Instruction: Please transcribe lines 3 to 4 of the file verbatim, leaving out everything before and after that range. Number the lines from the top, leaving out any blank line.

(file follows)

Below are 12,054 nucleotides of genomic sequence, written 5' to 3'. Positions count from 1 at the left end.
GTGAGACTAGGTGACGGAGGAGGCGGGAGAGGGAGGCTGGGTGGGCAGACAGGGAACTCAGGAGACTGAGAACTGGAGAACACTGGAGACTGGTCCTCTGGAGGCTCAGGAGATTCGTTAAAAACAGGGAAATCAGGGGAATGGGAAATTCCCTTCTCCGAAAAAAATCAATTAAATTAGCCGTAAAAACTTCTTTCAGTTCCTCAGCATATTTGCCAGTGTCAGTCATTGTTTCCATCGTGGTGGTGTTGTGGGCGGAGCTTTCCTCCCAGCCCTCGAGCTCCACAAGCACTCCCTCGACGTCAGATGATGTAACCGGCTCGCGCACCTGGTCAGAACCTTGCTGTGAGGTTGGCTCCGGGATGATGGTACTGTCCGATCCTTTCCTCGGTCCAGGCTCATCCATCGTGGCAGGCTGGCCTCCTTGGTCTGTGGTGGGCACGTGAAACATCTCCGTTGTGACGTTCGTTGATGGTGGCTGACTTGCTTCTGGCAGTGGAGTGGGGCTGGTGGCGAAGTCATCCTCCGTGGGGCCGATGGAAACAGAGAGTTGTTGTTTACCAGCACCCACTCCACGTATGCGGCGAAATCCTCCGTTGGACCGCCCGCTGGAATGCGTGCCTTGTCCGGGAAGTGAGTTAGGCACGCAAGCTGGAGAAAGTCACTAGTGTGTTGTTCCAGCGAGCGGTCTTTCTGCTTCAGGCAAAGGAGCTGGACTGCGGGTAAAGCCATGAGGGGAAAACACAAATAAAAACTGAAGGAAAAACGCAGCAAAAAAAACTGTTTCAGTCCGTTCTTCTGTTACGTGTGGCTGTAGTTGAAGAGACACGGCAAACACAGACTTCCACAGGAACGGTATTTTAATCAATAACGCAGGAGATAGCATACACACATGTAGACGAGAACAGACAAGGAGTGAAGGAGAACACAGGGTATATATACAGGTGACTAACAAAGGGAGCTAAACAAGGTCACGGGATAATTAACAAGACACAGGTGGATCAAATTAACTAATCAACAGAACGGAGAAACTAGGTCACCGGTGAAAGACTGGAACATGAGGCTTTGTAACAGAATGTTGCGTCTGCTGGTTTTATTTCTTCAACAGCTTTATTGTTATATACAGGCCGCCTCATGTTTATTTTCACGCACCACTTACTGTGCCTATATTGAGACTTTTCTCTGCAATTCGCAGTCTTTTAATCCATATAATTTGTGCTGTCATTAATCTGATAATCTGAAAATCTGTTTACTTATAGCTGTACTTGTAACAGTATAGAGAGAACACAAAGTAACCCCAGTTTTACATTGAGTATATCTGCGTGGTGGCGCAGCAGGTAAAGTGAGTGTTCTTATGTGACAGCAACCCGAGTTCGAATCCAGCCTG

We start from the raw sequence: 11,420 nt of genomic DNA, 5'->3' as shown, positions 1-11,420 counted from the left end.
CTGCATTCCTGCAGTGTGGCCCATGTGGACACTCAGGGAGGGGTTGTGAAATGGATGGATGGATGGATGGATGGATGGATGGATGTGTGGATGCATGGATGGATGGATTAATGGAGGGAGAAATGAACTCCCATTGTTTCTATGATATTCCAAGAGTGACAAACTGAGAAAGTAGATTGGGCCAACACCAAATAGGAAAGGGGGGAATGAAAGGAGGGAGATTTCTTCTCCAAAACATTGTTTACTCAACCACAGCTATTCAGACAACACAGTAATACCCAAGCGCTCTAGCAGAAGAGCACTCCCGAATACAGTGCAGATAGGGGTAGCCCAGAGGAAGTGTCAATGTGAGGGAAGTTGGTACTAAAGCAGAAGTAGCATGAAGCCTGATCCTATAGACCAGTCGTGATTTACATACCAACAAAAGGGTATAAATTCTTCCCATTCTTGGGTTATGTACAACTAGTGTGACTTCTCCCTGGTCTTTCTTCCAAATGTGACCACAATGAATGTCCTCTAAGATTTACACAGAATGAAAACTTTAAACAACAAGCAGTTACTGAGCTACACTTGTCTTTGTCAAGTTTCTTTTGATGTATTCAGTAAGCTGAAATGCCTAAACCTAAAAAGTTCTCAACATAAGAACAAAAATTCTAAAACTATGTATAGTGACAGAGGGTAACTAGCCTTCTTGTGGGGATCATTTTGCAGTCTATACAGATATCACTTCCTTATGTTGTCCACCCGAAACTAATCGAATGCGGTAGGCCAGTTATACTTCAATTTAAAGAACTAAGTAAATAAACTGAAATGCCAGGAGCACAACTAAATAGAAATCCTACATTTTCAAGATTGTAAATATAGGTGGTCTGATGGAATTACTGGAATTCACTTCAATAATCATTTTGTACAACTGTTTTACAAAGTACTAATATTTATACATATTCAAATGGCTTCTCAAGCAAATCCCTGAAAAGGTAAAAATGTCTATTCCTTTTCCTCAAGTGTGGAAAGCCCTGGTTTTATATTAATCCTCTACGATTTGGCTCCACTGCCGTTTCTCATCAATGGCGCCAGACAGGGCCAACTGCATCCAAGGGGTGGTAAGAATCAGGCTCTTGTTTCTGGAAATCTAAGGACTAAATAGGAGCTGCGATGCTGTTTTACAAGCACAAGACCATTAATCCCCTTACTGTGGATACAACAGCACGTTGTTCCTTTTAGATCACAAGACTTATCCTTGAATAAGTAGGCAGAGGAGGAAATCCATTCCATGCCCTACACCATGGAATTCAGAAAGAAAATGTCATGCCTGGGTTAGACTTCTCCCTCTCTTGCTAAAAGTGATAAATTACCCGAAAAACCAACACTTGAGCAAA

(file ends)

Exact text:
We start from the raw sequence: 11,420 nt of genomic DNA, 5'->3' as shown, positions 1-11,420 counted from the left end.
CTGCATTCCTGCAGTGTGGCCCATGTGGACACTCAGGGAGGGGTTGTGAAATGGATGGATGGATGGATGGATGGATGGATGGATGTGTGGATGCATGGATGGATGGATTAATGGAGGGAGAAATGAACTCCCATTGTTTCTATGATATTCCAAGAGTGACAAACTGAGAAAGTAGATTGGGCCAACACCAAATAGGAAAGGGGGGAATGAAAGGAGGGAGATTTCTTCTCCAAAACATTGTTTACTCAACCACAGCTATTCAGACAACACAGTAATACCCAAGCGCTCTAGCAGAAGAGCACTCCCGAATACAGTGCAGATAGGGGTAGCCCAGAGGAAGTGTCAATGTGAGGGAAGTTGGTACTAAAGCAGAAGTAGCATGAAGCCTGATCCTATAGACCAGTCGTGATTTACATACCAACAAAAGGGTATAAATTCTTCCCATTCTTGGGTTATGTACAACTAGTGTGACTTCTCCCTGGTCTTTCTTCCAAATGTGACCACAATGAATGTCCTCTAAGATTTACACAGAATGAAAACTTTAAACAACAAGCAGTTACTGAGCTACACTTGTCTTTGTCAAGTTTCTTTTGATGTATTCAGTAAGCTGAAATGCCTAAACCTAAAAAGTTCTCAACATAAGAACAAAAATTCTAAAACTATGTATAGTGACAGAGGGTAACTAGCCTTCTTGTGGGGATCATTTTGCAGTCTATACAGATATCACTTCCTTATGTTGTCCACCCGAAACTAATCGAATGCGGTAGGCCAGTTATACTTCAATTTAAAGAACTAAGTAAATAAACTGAAATGCCAGGAGCACAACTAAATAGAAATCCTACATTTTCAAGATTGTAAATATAGGTGGTCTGATGGAATTACTGGAATTCACTTCAATAATCATTTTGTACAACTGTTTTACAAAGTACTAATATTTATACATATTCAAATGGCTTCTCAAGCAAATCCCTGAAAAGGTAAAAATGTCTATTCCTTTTCCTCAAGTGTGGAAAGCCCTGGTTTTATATTAATCCTCTACGATTTGGCTCCACTGCCGTTTCTCATCAATGGCGCCAGACAGGGCCAACTGCATCCAAGGGGTGGTAAGAATCAGGCTCTTGTTTCTGGAAATCTAAGGACTAAATAGGAGCTGCGATGCTGTTTTACAAGCACAAGACCATTAATCCCCTTACTGTGGATACAACAGCACGTTGTTCCTTTTAGATCACAAGACTTATCCTTGAATAAGTAGGCAGAGGAGGAAATCCATTCCATGCCCTACACCATGGAATTCAGAAAGAAAATGTCATGCCTGGGTTAGACTTCTCCCTCTCTTGCTAAAAGTGATAAATTACCCGAAAAACCAACACTTGAGCAAA